Releasing without any downtime
- Jan 23, 2014
This story started with a compliment from upper management because IT was starting to do deployments at 05:00. In the morning. As traffic to our webshop in the early morning is less then during the day and evening this was seen as a good step.
When you praise the team for deploying at 05:00 instead of 08:00 you incentivize the wrong solution for the deployment problems. #DevOps
— Melle Koning (@MelleKoning) January 14, 2014
As company we want to be able to swiftly upgrade the software we serve to customers without any downtime.
As company we want to be able to deploy software during the day when all knowledge from colleagues is available to see if the deployment is OK.
As company we need to be able to deploy software in a risk-free manner by seeing that new versions of the software actually work as compared to an older version.
Current state of software deployments
Software is released at certain intervals (suppose, each week) at a very early time. We do this because at that time we have least traffic thus any downtime is less harmful than if the software would be deployed during high-traffic times.
Deploy new software any time without having any downtime and also compare the new version(s) of the software with the current live version.
Requirement of the software for this vision
New versions of software should not have ‘breaking changes’ from current versions. Whenever there is a breaking change, the two different versions cannot work simultaneously on different live machines.
Deployment without downtime explained
Looking at a live environment we see that the software is running behind a load balancer. Typical setup of software in a picture:
On live, each of the servers behind the load balancer is running the same version of the software.
Current way of deploying
Currently when we load a new version of the software to live, we always update ALL servers. The main reason we are still doing this is because a dependency of the software (like the database structure it is using) might also have an update, thus changed. In other words: old versions of the software can probably not work with the also upgraded dependencies.
Opportunity with backwards compatible software
However, now that we are deploying new software versions with valuable stories to live each week, the dependencies (like the database structure) are almost always backwards compatible with earlier versions of the software. Also, the way we are working now takes into account that the software is to be backwards compatible. We are often doing ‘cascade updates’ whereby the software can use ‘old structure’ as well as ‘the new structure’ of the database (or any other dependencies).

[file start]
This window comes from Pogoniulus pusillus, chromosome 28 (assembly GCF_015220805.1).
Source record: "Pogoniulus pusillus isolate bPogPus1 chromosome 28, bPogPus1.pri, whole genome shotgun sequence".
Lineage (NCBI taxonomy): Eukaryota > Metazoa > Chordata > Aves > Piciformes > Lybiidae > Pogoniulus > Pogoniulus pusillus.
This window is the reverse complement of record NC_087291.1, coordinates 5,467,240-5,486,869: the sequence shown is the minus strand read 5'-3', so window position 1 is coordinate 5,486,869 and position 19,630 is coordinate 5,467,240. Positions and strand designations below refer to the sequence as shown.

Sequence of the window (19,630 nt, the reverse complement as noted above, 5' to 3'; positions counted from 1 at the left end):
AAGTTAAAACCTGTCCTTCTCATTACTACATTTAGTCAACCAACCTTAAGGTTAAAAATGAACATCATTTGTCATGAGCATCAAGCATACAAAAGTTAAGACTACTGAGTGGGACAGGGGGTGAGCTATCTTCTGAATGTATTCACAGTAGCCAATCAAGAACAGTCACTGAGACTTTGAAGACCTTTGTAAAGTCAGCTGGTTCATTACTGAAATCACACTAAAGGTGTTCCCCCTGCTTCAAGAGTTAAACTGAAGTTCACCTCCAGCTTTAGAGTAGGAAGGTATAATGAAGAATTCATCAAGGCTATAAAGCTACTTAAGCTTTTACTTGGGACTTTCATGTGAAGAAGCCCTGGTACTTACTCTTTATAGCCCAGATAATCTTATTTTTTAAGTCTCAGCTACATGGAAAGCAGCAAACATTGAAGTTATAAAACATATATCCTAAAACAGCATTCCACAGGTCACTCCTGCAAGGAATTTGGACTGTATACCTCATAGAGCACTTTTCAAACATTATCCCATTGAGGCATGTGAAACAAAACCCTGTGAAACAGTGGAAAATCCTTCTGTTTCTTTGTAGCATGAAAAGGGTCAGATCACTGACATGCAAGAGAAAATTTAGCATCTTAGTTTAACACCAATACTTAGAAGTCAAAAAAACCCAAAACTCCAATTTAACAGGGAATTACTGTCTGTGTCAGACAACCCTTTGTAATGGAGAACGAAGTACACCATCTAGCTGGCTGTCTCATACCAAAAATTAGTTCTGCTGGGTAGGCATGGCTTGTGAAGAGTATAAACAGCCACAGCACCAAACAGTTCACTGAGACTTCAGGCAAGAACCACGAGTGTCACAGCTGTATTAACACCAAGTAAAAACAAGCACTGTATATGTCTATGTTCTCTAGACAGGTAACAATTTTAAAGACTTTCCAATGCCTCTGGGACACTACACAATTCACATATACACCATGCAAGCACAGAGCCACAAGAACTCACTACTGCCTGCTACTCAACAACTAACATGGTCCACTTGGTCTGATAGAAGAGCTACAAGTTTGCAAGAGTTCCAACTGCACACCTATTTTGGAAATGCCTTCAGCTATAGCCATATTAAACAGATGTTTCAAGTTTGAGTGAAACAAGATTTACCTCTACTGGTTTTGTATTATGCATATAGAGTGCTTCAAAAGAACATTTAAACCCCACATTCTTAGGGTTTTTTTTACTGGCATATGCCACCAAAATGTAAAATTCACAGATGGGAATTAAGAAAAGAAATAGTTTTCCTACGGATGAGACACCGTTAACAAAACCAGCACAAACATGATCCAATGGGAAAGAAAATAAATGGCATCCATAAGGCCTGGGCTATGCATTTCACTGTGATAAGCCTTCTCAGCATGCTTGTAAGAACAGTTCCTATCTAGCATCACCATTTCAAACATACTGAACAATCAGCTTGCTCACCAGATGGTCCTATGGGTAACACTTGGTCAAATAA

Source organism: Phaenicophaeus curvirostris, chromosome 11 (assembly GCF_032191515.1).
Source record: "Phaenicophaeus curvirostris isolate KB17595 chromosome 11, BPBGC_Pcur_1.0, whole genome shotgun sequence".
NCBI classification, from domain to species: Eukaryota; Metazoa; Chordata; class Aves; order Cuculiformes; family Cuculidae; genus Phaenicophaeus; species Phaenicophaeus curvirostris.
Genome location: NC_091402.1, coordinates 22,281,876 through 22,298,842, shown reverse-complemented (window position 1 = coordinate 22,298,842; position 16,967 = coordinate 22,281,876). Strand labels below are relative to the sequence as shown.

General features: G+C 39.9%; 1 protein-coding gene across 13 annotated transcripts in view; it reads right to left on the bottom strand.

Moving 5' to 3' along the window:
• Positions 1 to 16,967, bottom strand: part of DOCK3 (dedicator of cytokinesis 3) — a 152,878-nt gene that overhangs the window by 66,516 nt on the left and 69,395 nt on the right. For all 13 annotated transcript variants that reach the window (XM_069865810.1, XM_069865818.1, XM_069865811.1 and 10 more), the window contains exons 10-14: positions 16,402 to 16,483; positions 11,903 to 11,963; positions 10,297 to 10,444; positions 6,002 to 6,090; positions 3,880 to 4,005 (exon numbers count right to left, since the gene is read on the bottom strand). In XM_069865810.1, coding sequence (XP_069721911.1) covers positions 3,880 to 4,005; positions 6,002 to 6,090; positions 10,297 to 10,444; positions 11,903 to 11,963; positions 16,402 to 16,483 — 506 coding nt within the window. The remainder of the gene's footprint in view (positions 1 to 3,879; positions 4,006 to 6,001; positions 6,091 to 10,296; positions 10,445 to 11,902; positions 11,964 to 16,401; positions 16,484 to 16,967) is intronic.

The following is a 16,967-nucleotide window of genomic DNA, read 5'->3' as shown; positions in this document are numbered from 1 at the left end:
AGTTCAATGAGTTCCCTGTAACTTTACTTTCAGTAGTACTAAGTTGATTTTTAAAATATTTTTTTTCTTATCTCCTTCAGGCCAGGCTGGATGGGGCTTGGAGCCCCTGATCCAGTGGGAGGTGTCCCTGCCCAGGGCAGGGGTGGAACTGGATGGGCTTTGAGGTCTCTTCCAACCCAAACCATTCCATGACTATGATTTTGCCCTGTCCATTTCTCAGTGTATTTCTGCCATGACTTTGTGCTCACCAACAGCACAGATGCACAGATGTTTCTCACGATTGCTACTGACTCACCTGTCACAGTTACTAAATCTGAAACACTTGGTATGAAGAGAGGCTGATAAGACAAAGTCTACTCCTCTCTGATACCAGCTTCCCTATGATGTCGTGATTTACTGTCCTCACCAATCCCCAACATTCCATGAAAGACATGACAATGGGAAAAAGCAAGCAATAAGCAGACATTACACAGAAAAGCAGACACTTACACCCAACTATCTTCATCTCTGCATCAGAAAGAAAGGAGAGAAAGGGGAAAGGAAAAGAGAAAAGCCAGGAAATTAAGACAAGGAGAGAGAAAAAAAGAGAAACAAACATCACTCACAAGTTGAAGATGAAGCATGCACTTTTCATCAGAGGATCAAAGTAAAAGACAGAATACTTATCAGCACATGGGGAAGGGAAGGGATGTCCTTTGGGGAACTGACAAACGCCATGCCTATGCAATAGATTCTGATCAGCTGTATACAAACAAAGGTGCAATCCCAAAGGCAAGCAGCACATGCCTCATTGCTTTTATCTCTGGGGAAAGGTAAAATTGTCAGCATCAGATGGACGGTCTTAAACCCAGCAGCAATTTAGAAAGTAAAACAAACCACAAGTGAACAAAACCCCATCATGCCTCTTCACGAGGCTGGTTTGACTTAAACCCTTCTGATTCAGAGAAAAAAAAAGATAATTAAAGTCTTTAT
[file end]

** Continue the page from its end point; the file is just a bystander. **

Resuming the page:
Proposal: No downtime deployment
Whenever there is no breaking dependency for new software, our update process to live should be done without any downtime.
Example of the steps that have to take place during an upgrade of software.
Now we have one server running the new software. We can first examine the output (logs and monitors) for this particular machine to see if the software is behaving correctly.
We can decide how long we want to examine.
- Inspect live logs
- Inspect monitors for this new machine
Now only if everything is proven to work based on our findings, we can then upgrade the other servers, one by one taking them out of the load balancer, upgrade the software and put back in the load balancer.
If anything is failing for the upgraded server we should roll back that one server with the current version of the software. We should decide a rollback based on any findings in the log that are unique for this particular live machine. That is:
- Assure that the issue only occurs for the new software, and is not an already known existing cave-at of the software.
What are the benefits for this way of deploying software?
- Can upgrade software with no downtime for customers
- Can upgrade software any time of the day, thus when most knowledge for examining is available
When can we not use this approach?
If there are known breaking changes to the software and/or its dependencies then we are stuck with the existing ‘all-or-nothing’ approach of releases. This might be the case if keeping backwards-compatibility is more costly than building backwards-compatibility in.
What are known issues in backwards compatibility?
The most known issue for backwards compatibility is upgrading the database structure. Usually a removal of a column from a database table immediately suffers the existing running versions of the software.
Can that problem be circumvented?
Yes, this problem can usually be tackled by doing ‘cascade updates’ to the software. That is:
- Create a new software version (v2) that does not rely on the to-be-deleted data
- Release that software (v2) to live
- Only in a next release (v3) (the cascade-update release) include the database change script that removes the, now not used, database column
That concludes the proposal of no-downtime releases. Make use of your loadbalancers; release with ease.